(CN) – A federal appeals court upheld Apple’s patent victory against Samsung on iPhone design elements, but overturned the controversial ruling on trade dress, ruling that a “rectangular product with rounded corners” cannot be protected.
“Apple focuses on the ‘beauty’ of its design, even though Apple pursued both ‘beauty’ and functionality in the design of the iPhone,” Judge Sharon Prost said, writing for the Federal Circuit’s three-judge panel. “We therefore reverse the district court’s denial of Samsung’s motion for judgment as a matter of law that the unregistered trade dress is functional and therefore not protectable.”
Last year, U.S. District Judge Lucy Koh ruled against Samsung in its massive patent face-off with Apple over various smartphone-related patents. Koh ordered Samsung to pay Apple $119 million, but ordered Apple to pay Samsung only a negligible $158,000.
The orders effectively ended Koh’s nearly four-year involvement in the tech giants’ fracas, which began in 2011 when Apple first claimed that Samsung “slavishly copied” its iPhone and iPad technology to produce the Galaxy line of smartphones and tablets.
That case ended with a $1 billion jury award for Apple, which Koh tossed over goofs by the jury. A retrial gave Apple just $290 million.
Samsung immediately appealed both cases to the Federal Circuit, which gave Samsung only partial relief from the adverse judgments Monday.
In particular, the federal appeals court ruled that Apple’s iPhone trade dress is not protectable.
Apple claimed that the trade dresses of the iPhone include “a rectangular product with four evenly rounded corners,” “a flat clear surface coving the front of the product,” “a display screen under the clear surface,” and “substantial black borders above and below the display screen.”
But a trade dress is only protectable if it is non-functional, and “serves no purpose other than identification” of the product’s maker, the court said.
“Apple emphasizes a single aspect of its design, beauty, to imply the lack of other advantages,” Prost said. “But the evidence showed the iPhone’s design pursued more than just beauty.”
Samsung cited extensive evidence of the functionality of Apple’s design, including that the rounded corners of the iPhone improve “pocketability” while its rectangular shape maximizes display area, according to the judgment.
“Apple conceded during oral argument that its trade dress ‘improved the quality [of the iPhone] in some respects.’ It is thus clear that the unregistered trade dress has a utilitarian advantage,” Prost said.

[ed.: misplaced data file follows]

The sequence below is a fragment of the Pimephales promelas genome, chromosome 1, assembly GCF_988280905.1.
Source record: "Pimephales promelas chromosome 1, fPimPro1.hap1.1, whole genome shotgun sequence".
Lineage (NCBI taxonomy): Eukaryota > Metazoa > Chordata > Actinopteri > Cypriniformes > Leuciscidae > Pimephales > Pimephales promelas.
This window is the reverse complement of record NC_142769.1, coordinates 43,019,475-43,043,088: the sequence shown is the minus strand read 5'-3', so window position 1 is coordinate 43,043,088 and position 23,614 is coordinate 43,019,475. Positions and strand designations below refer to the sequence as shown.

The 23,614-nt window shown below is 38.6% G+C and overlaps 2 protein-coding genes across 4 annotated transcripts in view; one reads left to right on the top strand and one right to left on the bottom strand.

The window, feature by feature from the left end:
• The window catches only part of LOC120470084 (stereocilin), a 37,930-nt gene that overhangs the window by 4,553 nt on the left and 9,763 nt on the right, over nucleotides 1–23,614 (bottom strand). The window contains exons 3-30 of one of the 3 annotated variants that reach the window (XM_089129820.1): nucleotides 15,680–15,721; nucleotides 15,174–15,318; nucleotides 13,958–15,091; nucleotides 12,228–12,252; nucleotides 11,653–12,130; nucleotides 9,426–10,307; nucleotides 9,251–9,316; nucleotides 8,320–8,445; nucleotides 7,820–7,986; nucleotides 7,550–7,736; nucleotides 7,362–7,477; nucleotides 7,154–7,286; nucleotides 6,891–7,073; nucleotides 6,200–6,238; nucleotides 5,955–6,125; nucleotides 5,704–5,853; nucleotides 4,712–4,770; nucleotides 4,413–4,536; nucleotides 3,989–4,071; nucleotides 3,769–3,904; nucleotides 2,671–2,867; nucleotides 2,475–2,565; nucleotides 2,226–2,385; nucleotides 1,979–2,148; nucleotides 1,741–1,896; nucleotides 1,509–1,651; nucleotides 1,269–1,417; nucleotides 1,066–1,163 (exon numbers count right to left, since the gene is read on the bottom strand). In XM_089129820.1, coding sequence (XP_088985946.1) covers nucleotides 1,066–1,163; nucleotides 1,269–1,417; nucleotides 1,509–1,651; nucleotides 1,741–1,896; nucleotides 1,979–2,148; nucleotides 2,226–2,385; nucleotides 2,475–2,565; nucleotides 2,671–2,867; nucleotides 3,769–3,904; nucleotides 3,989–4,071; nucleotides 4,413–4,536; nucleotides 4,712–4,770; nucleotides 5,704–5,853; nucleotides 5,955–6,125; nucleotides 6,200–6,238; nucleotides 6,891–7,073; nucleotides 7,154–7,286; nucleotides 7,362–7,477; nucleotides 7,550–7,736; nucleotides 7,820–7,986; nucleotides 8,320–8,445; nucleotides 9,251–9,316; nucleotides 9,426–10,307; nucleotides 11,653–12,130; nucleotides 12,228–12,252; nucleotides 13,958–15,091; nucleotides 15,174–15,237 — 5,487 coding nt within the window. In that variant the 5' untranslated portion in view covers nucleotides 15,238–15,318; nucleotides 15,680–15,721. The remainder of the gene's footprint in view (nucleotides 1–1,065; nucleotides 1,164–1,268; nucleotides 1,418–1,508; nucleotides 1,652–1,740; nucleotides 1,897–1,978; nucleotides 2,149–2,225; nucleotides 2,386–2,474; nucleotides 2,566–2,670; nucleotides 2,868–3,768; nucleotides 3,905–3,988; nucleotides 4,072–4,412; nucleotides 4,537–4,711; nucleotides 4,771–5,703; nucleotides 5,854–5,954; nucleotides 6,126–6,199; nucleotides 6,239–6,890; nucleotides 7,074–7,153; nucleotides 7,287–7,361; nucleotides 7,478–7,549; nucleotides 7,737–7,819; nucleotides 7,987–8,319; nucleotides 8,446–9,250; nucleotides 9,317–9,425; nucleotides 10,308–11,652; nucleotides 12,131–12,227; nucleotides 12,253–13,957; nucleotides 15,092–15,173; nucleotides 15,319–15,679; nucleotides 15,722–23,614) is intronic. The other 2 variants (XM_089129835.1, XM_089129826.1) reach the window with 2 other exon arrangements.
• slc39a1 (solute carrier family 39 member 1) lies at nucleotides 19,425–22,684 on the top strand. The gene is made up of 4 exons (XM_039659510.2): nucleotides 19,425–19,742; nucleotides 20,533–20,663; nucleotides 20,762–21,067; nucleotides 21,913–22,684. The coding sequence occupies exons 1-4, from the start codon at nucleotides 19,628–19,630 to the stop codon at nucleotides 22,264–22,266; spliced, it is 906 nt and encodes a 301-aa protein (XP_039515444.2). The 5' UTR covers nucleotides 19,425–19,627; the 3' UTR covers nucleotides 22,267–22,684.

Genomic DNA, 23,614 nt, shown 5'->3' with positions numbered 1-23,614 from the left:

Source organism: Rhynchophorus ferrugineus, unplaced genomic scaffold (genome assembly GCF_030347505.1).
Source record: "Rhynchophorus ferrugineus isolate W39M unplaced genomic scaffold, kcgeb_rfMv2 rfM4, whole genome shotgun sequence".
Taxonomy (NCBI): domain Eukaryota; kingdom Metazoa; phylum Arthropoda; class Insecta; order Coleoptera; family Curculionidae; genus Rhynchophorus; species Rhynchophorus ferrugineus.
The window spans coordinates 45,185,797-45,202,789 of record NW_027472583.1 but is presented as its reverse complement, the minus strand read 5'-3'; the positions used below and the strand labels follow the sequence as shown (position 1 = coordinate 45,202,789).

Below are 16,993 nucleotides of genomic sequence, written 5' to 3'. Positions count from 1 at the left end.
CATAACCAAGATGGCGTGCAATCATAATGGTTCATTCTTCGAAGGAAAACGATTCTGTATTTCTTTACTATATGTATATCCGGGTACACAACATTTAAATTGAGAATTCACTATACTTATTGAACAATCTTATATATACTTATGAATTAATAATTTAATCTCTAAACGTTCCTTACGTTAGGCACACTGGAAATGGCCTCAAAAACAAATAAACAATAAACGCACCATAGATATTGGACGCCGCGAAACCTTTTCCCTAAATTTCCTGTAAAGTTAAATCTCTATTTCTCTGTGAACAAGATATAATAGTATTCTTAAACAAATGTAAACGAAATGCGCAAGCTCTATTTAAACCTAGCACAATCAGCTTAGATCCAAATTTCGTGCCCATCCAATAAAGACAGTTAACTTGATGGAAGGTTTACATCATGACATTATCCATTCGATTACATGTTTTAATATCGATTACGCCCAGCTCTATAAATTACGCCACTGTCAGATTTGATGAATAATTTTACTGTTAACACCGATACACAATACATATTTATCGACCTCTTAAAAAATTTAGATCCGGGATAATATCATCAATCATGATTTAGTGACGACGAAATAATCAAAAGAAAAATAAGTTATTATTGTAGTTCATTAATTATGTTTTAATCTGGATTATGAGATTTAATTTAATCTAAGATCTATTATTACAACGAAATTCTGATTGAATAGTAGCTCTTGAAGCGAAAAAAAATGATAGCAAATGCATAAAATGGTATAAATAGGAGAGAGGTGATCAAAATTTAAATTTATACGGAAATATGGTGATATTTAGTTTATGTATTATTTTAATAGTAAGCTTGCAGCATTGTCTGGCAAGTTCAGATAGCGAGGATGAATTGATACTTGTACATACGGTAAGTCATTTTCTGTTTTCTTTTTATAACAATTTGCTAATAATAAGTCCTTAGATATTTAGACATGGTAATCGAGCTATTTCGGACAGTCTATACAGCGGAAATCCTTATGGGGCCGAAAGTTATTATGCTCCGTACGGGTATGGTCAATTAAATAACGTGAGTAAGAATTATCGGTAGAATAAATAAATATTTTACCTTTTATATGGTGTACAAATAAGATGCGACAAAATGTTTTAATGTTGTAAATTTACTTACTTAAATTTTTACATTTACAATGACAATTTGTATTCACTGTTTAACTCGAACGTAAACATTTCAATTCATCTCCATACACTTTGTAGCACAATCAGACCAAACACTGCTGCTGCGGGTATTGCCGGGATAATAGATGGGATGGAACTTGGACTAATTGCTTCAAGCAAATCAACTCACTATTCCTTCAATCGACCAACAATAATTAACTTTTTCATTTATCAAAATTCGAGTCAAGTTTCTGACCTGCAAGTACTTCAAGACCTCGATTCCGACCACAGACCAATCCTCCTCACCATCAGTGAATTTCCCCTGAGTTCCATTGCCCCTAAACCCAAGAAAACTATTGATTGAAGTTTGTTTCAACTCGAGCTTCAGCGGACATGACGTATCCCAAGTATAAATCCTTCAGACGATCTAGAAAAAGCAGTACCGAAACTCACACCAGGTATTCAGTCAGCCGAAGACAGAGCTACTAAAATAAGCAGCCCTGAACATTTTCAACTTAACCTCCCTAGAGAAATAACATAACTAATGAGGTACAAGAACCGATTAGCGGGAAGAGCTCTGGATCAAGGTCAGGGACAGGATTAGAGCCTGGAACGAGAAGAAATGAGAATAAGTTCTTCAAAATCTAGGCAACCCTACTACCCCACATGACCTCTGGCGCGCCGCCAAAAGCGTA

The panel also overturned the jury’s finding that Samsung infringed on Apple’s registered trademark covering design details in each of the sixteen icons on the iPhone’s home screen.
“There is no dispute that the claimed details such as ‘the seventh icon depicts a map with yellow and orange roads, a pin with a red head, and a red-and-blue road sign with the numeral ‘280’ in white’ are functional,” the court said.
Rather, the icons are specifically designed to be “visual shorthand” indicating the functionality of that icon.
However, the court upheld the ruling for Apple on the bulk of its claims concerning design patents, including patents for the design of the front and back face of the iPhone, and the organization of the phone’s home page.
“Samsung contends that the district court erred in failing to exclude the functional aspects of the design patents either in the claim construction or elsewhere in the infringement jury instructions. Specifically, Samsung contends that the district court should have excluded elements that are ”dictated by their functional purpose,’ or cover the ‘structural . . . aspects of the article,” Prost said, adding “Our case law does not support Samsung’s position.”
Samsung also sought relief from the scope of the damages judgment, which ordered the company to pay total profit that it made from the infringement to Apple.
Twenty-seven law professors filed an amicus brief on Samsung’s behalf, arguing that an award of entire profits for design patent infringement “makes no sense in the modern world,” according to the judgment.
But the court said that this concern was a matter of policy best directed to Congress, and it is bound by the test of the statute no matter the policy arguments against it.
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